A MAN who appealed against being jailed for two months for assaulting a train guard has had his sentence doubled.
Chester's Martin Williams, 23, hoped to have the sentence reduced - instead it was doubled to four months at Mold Crown Court on Tuesday.
He realised what was likely to happen during the appeal hearing and instructed his barrister to withdraw the appeal.
But Judge Huw Daniel, sitting with magistrates, refused the application, ordered the appeal proceed, and then increased the two months sentence to four.
It means the total sentence, including other offences, was increased from six months to eight.
Judge Daniel told Williams, of Chiltern Close, they were considering the whole case afresh and it had been decided it was one of those cases where they felt the sentence should be increased.
'The attack was on a public servant on a train when the appellant was drunk,' the judge explained.
'We regard that as a very serious matter. The victim is a person who deserves and requires the protection of the court.
'There are many attacks on people in that position and it has to be made quite clear the court will not tolerate this type of behaviour.
'He would have been well advised to have been content with the sentence he received at the hands of the magistrates.'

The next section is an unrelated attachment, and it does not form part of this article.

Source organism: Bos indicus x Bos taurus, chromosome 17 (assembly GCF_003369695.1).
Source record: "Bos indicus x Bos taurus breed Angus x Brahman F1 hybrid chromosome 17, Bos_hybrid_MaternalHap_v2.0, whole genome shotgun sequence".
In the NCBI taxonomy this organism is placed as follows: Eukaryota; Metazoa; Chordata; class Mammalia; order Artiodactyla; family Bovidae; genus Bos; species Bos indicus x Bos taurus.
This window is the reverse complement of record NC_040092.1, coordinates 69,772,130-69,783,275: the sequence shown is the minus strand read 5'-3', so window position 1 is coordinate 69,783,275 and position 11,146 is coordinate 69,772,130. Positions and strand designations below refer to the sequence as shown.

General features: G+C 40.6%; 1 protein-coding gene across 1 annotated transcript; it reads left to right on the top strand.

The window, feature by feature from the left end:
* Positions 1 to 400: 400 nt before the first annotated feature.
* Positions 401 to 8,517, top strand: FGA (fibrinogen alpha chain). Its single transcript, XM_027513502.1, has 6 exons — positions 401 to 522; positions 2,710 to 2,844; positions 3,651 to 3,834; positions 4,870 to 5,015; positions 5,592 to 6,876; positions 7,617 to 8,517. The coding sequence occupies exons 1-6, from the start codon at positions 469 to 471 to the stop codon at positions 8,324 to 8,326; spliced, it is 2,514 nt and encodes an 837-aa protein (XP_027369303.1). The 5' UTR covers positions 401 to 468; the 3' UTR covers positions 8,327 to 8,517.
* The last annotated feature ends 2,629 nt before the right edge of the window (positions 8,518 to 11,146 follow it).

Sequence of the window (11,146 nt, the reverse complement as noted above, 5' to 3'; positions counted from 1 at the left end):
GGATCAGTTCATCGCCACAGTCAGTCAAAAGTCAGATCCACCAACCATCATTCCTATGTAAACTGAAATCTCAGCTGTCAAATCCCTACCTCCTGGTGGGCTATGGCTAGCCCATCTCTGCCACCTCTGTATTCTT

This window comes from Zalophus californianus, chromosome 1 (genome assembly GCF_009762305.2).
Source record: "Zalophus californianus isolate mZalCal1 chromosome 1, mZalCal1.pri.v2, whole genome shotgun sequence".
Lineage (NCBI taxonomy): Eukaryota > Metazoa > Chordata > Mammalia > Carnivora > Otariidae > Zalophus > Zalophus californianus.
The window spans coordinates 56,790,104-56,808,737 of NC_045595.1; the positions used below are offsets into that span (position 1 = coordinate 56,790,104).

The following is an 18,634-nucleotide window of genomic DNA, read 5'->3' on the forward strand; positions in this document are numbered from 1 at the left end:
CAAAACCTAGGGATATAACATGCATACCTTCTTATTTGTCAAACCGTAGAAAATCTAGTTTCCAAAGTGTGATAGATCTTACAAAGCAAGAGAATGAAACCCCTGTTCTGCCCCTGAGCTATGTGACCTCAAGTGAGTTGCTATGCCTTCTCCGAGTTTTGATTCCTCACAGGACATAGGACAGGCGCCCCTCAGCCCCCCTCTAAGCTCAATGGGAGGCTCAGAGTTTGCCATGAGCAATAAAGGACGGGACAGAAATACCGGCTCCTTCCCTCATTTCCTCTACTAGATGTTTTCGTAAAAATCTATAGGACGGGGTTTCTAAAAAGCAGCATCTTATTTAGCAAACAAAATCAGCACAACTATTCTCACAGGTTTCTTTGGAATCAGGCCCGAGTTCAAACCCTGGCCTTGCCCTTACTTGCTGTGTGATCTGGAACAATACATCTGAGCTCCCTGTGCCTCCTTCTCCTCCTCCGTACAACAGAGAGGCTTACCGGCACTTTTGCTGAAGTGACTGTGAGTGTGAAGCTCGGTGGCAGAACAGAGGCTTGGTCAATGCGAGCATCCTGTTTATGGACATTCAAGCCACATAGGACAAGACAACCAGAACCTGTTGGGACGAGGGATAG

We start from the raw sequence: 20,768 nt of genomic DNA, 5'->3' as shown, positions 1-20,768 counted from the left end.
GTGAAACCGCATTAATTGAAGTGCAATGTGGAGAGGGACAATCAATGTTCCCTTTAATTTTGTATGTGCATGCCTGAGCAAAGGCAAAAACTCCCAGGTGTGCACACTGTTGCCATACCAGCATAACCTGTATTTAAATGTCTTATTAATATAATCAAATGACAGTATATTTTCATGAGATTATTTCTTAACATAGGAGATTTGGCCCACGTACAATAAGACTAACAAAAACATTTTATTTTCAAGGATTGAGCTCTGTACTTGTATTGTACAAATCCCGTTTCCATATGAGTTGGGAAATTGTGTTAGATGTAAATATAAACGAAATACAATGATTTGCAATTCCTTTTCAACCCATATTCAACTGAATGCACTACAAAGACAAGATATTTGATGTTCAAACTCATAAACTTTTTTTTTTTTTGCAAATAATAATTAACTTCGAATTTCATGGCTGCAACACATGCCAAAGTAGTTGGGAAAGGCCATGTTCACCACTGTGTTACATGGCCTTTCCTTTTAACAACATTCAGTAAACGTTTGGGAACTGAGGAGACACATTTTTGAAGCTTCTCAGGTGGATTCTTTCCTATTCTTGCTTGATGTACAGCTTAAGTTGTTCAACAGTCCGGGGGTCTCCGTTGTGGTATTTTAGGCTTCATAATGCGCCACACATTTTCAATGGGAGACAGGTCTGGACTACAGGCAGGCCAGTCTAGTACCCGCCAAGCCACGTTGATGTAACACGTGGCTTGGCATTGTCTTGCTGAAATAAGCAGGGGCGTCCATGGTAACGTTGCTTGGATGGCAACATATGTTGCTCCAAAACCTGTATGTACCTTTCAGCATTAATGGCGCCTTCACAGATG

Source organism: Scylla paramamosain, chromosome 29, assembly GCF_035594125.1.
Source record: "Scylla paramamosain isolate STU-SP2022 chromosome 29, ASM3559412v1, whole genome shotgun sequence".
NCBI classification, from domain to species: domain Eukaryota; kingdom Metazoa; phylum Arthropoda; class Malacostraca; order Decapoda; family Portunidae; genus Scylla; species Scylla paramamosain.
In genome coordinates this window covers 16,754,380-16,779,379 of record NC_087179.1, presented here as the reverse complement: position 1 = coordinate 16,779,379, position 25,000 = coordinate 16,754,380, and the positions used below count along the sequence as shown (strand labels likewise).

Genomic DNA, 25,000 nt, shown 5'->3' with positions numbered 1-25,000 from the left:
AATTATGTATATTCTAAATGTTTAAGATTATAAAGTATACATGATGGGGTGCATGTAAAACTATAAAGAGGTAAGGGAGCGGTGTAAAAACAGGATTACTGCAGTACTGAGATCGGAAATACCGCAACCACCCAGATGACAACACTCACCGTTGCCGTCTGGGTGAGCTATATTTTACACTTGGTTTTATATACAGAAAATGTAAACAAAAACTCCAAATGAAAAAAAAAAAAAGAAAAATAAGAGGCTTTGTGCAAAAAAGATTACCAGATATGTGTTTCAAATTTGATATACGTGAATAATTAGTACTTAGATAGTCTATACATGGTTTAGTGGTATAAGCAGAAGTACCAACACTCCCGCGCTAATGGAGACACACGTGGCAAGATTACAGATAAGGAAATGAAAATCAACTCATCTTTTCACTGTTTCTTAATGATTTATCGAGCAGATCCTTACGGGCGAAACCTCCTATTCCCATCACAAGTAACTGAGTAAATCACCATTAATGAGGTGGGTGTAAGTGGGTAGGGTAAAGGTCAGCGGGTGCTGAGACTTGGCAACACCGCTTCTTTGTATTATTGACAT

He said the bench considered there had been an under-sentence in view of the seriousness of the incident and the fact he originally claimed he had acted in self defence and went to trial on the issue.
Prosecutor Des Parry said Williams had been convicted of assaulting railway guard Adrian Harrison on the Holyhead to Bangor line.
When asked for his ticket, Williams became abusive. Mr Harrison went to the back of the train to contact British Transport Police, and on his return was deliberately tripped up by the defendant.
The guard was shocked and upset and had a day off work and others were inconvenienced because the train was late.
The judge said he could not understand what Williams was complaining about.
'He attacked a man in charge of a train. He attacked a public servant providing a public service and he complains about getting two months.'
The judge said the maximum for common assault was six months and he had to express a degree of incredulity that the defendant felt it should be reduced.
Williams, he said, did not appear to take responsibility for his actions and tried to distance himself from everything that he did. He had led a charmed life, sentence wise.
It was said on his behalf that he had benefited greatly from alcohol abuse programmes within the prison system.
It was clear he had not punched or kicked the guard and magistrates had found he had deliberately tripped him, something the defendant had claimed was an accident.
He had accepted responsibility for what he had done and had a £400 a week job to go to, from which he could pay compensation.